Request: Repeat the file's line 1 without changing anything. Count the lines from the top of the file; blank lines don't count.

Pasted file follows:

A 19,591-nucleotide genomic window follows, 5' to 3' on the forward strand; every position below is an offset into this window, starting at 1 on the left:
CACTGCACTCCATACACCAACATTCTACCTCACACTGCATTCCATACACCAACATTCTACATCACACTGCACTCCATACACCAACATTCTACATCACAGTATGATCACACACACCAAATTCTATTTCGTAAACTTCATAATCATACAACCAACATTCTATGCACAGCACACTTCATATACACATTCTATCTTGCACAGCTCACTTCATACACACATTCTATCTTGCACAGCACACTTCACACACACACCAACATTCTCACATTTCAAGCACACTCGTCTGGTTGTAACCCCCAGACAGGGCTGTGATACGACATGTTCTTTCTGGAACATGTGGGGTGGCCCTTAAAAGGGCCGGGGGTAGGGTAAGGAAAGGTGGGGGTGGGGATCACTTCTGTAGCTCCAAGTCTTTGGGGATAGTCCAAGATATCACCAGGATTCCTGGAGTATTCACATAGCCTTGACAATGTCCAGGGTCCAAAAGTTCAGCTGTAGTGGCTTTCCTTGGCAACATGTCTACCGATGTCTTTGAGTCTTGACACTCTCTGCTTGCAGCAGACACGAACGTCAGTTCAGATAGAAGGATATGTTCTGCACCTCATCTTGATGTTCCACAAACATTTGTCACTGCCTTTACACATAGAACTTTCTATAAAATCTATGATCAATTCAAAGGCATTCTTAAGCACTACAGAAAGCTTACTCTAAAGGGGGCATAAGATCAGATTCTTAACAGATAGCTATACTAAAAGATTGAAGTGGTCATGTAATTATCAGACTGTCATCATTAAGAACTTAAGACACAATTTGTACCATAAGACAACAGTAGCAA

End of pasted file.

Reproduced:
A 19,591-nucleotide genomic window follows, 5' to 3' on the forward strand; every position below is an offset into this window, starting at 1 on the left: